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I always encounter two definitions: two-sided and oriented (hypersurface or submanifold). What is the difference of them? Which one is stronger?

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    $\begingroup$ I for one never encountered a definition of "two-sided". Could you provide me with a reference? $\endgroup$ – Johannes Hahn Dec 3 at 0:43
  • $\begingroup$ Many of us can justify the "two-sided" notion as it was done in the past. I'd think that two-sideness is a theorem that follows from the definition of orientedness for codimension 1 surfaces. $\endgroup$ – Wlod AA Dec 3 at 1:14
  • $\begingroup$ These notions are virtually equivalent (for codim 1) -- one is external while the other one is internal. The equivalence shows the invariance of the first one. $\endgroup$ – Wlod AA Dec 3 at 1:21
  • $\begingroup$ (It's hard to formulate an MO-answer because this material is about as old as the whole combinatorial/algebraic topology). $\endgroup$ – Wlod AA Dec 3 at 1:28
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If the submanifold $M$ of a manifold $N$ is co-dimension one, being two-sided typically means it has a trivial normal bundle, i.e. $M$ splits the normal bundle into two path components. These are the two sides.

Technically, being two-sided is unrelated to being oriented, but there are cases where they are related.

For example, take the central circle in the Moebius band. The circle is orientable, the Moebius band is not, the normal-bundle is not trivial. This is in the one-sided case.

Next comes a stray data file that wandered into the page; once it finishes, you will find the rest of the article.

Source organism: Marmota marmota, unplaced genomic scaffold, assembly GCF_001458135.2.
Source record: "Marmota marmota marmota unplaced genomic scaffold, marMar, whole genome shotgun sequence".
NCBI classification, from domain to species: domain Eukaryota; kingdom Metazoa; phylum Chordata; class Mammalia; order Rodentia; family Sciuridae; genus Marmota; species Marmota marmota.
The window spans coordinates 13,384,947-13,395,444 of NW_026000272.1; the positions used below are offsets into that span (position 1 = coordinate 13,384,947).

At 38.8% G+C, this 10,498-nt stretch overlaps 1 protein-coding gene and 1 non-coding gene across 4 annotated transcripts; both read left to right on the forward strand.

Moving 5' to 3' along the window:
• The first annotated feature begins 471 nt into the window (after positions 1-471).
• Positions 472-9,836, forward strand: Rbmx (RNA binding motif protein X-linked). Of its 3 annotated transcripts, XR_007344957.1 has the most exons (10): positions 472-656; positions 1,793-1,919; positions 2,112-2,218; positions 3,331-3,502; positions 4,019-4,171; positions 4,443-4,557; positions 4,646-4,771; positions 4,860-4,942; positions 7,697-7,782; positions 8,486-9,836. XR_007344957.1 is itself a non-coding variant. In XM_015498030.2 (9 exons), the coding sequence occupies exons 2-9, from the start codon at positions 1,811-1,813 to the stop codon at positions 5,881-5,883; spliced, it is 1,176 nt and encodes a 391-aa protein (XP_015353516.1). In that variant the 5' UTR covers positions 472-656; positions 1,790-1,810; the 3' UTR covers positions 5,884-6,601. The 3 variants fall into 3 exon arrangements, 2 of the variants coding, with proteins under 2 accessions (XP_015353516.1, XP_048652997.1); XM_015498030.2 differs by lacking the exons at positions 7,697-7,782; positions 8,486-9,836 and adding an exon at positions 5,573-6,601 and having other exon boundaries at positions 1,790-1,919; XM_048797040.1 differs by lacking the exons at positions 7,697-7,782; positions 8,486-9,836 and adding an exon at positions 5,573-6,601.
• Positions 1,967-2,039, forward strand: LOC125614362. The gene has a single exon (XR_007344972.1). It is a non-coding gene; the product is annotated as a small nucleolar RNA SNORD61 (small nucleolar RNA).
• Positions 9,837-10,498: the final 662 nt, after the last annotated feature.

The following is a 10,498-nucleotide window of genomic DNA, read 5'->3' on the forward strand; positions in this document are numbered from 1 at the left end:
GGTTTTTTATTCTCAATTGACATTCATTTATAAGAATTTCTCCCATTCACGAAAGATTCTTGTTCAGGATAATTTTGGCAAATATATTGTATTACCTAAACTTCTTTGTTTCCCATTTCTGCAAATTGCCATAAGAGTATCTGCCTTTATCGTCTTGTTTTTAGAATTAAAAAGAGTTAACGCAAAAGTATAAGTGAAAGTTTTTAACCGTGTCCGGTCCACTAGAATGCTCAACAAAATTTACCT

Or take the Moebius band as the 0-section in the 1-dimensional bundle (with orientable total space) that contains it. The Moebius band is not orientable. The total space of the 1-dimensional bundle over the Moebius band is orientable. This is again a 1-sided case.

If the ambient manifold is orientable (or really, just the total space of the tubular neighbourhood), then the triviality of the normal bundle is equivalent to the orientability of the co-dimension one submanifold.

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  • $\begingroup$ Ryan Budney, Thank you very much. I can understand two-sidedness now. When we say oriented sounds like we measure from internal. We need to use coordinate charts or homology to define it. For co-dimension 1, the two definition are equivalent in orientable ambient manifold. $\endgroup$ – Slm2004 Dec 4 at 13:25

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